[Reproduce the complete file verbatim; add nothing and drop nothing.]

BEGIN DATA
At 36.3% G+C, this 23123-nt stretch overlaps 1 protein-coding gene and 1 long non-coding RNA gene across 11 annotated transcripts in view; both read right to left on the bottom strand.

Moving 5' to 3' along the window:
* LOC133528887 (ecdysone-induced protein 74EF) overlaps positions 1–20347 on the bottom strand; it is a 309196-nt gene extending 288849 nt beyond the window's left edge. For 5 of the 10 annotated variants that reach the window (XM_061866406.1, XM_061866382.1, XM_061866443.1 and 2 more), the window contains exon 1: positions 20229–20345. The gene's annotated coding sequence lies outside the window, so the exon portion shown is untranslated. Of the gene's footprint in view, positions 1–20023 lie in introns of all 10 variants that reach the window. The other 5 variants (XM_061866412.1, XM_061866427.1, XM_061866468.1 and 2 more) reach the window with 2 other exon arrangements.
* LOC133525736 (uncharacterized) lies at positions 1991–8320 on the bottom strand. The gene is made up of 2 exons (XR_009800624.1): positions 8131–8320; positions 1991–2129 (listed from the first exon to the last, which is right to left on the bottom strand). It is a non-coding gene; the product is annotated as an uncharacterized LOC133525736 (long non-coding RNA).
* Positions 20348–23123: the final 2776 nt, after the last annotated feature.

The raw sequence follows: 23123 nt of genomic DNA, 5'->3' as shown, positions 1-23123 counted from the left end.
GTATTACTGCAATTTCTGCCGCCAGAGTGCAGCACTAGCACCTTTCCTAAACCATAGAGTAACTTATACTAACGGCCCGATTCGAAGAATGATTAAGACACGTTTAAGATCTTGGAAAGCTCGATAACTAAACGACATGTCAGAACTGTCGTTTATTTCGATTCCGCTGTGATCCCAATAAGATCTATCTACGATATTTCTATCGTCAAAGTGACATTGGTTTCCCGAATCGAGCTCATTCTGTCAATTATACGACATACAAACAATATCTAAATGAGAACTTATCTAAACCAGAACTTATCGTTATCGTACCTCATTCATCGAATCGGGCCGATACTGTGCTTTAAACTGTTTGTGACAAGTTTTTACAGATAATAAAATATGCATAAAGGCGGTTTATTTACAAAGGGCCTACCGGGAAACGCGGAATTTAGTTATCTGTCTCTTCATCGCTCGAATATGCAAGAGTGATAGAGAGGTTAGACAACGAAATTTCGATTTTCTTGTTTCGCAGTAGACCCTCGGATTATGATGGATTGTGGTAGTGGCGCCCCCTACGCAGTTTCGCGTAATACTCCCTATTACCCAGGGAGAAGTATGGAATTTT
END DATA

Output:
At 36.3% G+C, this 23123-nt stretch overlaps 1 protein-coding gene and 1 long non-coding RNA gene across 11 annotated transcripts in view; both read right to left on the bottom strand.

Moving 5' to 3' along the window:
* LOC133528887 (ecdysone-induced protein 74EF) overlaps positions 1–20347 on the bottom strand; it is a 309196-nt gene extending 288849 nt beyond the window's left edge. For 5 of the 10 annotated variants that reach the window (XM_061866406.1, XM_061866382.1, XM_061866443.1 and 2 more), the window contains exon 1: positions 20229–20345. The gene's annotated coding sequence lies outside the window, so the exon portion shown is untranslated. Of the gene's footprint in view, positions 1–20023 lie in introns of all 10 variants that reach the window. The other 5 variants (XM_061866412.1, XM_061866427.1, XM_061866468.1 and 2 more) reach the window with 2 other exon arrangements.
* LOC133525736 (uncharacterized) lies at positions 1991–8320 on the bottom strand. The gene is made up of 2 exons (XR_009800624.1): positions 8131–8320; positions 1991–2129 (listed from the first exon to the last, which is right to left on the bottom strand). It is a non-coding gene; the product is annotated as an uncharacterized LOC133525736 (long non-coding RNA).
* Positions 20348–23123: the final 2776 nt, after the last annotated feature.

The raw sequence follows: 23123 nt of genomic DNA, 5'->3' as shown, positions 1-23123 counted from the left end.
GTATTACTGCAATTTCTGCCGCCAGAGTGCAGCACTAGCACCTTTCCTAAACCATAGAGTAACTTATACTAACGGCCCGATTCGAAGAATGATTAAGACACGTTTAAGATCTTGGAAAGCTCGATAACTAAACGACATGTCAGAACTGTCGTTTATTTCGATTCCGCTGTGATCCCAATAAGATCTATCTACGATATTTCTATCGTCAAAGTGACATTGGTTTCCCGAATCGAGCTCATTCTGTCAATTATACGACATACAAACAATATCTAAATGAGAACTTATCTAAACCAGAACTTATCGTTATCGTACCTCATTCATCGAATCGGGCCGATACTGTGCTTTAAACTGTTTGTGACAAGTTTTTACAGATAATAAAATATGCATAAAGGCGGTTTATTTACAAAGGGCCTACCGGGAAACGCGGAATTTAGTTATCTGTCTCTTCATCGCTCGAATATGCAAGAGTGATAGAGAGGTTAGACAACGAAATTTCGATTTTCTTGTTTCGCAGTAGACCCTCGGATTATGATGGATTGTGGTAGTGGCGCCCCCTACGCAGTTTCGCGTAATACTCCCTATTACCCAGGGAGAAGTATGGAATTTT